throughout august, i managed to do quite a bit of wild foraging in our nearby fields and hedgerows. me and my brother decided one day to hop in the car and see what wild food grows nearby. there's some obvious stuff, but the more you start looking, the more you see. here's what we found:
♥ elderflowers. there's lots of these scattered around the british countryside. and thankfully you can use the elderflowers to make cordial in the early summer and by late summer you can use the elderberries to make jam and pies! many of my friends made cordial this summer, and it was wonderful to have it quite frequently. (and the elderberry has high vit c, vit a, potassium and fiber levels too!)
♥ hazelnuts (or filberts, as i believe they are known in the US) are all around this time of year, so you just need to be on the lookout - they are pretty difficult to spot unless you happen to be looking - and be sure to crack off the outside to get into the centre of it. i can't wait until the ones around here are a bit riper (we also have a twisted hazel in the garden) so i can make this version of chocolate hazelnut spread to lather on toast and melt on top of hot porridge in the morning!
♥ watercress - this is something i never thought of looking for, but was growing in abundance in a nearby river! it's so expensive to buy in the supermarket, and totally free to take from the river. it was way tastier than shop bought, sweeter rather than bitter (which was a surprise). and with the rivers being so low at the moment, you might not get too wet!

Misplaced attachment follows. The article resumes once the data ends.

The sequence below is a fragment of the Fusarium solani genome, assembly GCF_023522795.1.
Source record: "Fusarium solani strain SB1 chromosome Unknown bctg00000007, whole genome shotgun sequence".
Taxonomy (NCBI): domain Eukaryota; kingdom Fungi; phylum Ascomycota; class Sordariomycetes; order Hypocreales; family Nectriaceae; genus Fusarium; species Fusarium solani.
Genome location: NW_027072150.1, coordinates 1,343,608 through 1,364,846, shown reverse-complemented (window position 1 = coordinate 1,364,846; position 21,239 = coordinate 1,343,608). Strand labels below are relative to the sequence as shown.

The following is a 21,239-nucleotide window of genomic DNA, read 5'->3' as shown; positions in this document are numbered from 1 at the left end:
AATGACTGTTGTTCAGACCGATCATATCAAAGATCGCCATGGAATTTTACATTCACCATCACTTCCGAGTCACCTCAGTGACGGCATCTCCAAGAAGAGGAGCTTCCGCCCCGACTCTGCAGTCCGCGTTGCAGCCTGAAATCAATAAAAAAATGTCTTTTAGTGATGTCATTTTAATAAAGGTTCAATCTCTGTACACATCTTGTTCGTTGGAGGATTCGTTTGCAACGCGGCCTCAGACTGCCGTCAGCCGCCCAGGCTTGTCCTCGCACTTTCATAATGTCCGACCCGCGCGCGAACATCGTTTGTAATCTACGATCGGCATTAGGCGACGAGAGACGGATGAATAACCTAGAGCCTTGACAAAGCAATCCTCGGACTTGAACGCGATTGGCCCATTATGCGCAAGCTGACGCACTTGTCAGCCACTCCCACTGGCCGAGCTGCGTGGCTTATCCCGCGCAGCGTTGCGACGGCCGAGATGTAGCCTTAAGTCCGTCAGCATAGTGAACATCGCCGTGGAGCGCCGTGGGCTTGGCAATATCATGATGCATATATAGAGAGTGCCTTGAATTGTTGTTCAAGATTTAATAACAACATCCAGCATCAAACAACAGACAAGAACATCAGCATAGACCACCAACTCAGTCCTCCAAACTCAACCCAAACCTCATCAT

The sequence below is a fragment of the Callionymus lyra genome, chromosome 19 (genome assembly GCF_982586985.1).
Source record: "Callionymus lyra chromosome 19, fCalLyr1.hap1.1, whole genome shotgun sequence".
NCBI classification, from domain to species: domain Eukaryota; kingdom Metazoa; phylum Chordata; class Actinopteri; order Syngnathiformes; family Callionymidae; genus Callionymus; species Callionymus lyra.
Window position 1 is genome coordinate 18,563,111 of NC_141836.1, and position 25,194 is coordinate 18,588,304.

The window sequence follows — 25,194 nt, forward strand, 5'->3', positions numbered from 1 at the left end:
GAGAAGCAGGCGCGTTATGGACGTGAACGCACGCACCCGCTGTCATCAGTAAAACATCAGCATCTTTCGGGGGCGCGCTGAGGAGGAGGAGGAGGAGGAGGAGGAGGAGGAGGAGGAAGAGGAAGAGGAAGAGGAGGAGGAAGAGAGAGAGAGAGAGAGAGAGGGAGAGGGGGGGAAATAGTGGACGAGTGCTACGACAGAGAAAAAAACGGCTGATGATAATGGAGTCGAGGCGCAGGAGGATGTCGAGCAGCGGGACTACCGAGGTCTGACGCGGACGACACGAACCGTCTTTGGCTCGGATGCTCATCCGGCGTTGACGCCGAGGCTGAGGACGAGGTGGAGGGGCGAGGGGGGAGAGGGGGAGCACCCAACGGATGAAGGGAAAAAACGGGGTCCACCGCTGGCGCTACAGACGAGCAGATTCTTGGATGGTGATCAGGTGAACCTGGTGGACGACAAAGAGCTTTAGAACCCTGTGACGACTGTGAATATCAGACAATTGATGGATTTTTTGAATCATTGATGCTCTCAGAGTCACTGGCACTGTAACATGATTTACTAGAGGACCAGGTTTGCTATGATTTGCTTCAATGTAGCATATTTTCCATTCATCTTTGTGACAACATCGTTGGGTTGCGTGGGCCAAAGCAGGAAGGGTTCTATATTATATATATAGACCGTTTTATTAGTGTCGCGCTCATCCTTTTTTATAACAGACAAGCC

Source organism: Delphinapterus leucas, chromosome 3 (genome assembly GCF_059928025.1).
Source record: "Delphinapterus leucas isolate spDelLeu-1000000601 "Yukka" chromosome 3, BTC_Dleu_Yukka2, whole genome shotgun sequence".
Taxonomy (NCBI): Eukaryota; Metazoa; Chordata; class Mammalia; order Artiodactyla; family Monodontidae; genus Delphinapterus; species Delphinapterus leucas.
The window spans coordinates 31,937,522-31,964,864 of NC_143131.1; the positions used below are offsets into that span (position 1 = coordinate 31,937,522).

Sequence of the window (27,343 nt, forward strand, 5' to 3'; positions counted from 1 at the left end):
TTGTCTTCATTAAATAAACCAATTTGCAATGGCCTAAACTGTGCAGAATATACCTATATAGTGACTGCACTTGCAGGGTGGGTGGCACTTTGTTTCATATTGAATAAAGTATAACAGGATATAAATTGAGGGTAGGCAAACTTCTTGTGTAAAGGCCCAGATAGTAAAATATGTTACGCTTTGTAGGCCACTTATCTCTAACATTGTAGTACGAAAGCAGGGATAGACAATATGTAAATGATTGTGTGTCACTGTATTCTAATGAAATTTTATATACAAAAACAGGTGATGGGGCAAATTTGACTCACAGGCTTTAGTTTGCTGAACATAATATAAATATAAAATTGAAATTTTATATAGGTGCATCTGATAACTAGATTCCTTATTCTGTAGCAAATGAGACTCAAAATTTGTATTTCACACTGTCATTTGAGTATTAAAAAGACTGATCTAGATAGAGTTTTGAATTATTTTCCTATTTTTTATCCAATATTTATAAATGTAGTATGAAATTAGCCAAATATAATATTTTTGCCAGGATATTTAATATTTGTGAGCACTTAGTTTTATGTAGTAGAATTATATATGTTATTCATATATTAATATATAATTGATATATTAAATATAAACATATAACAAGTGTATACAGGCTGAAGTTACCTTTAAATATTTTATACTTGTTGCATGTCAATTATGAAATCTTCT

♥ we collected quite a stash...
♥ blackberries were definitely another very important thing to forage for. i grew up on my grandmothers' blackberry and apple jams, and i absolutely love the taste of blackberries in anything and everything! and there are millions out there waiting to be picked, and they've almost finished their season too, so get going! you can freeze them also, which is a great idea, so you can have them year round in crumbles and muffins...
♥ i do love these bad boys...
♥ wild eating apples, as well as crab apples are available this time of year, and in serious abundance if you find a good tree, or you can help a neighbour out by helping pick from their trees - they are usually more than happy for you to take some!
as always with foraging it's important to be careful of how much you take, so there's enough for other people and for wild animals too.
next time i'll show you what i made with it all too!
and, if you haven't already, it would be wonderful if you would go ahead and vote for me on foodbuzz for project food blog. go on over to the right hand column at the top where you see 'official contestant: vote for me', click on it and send in your vote - that'd be lovely!
currently listening to: remember by misty miller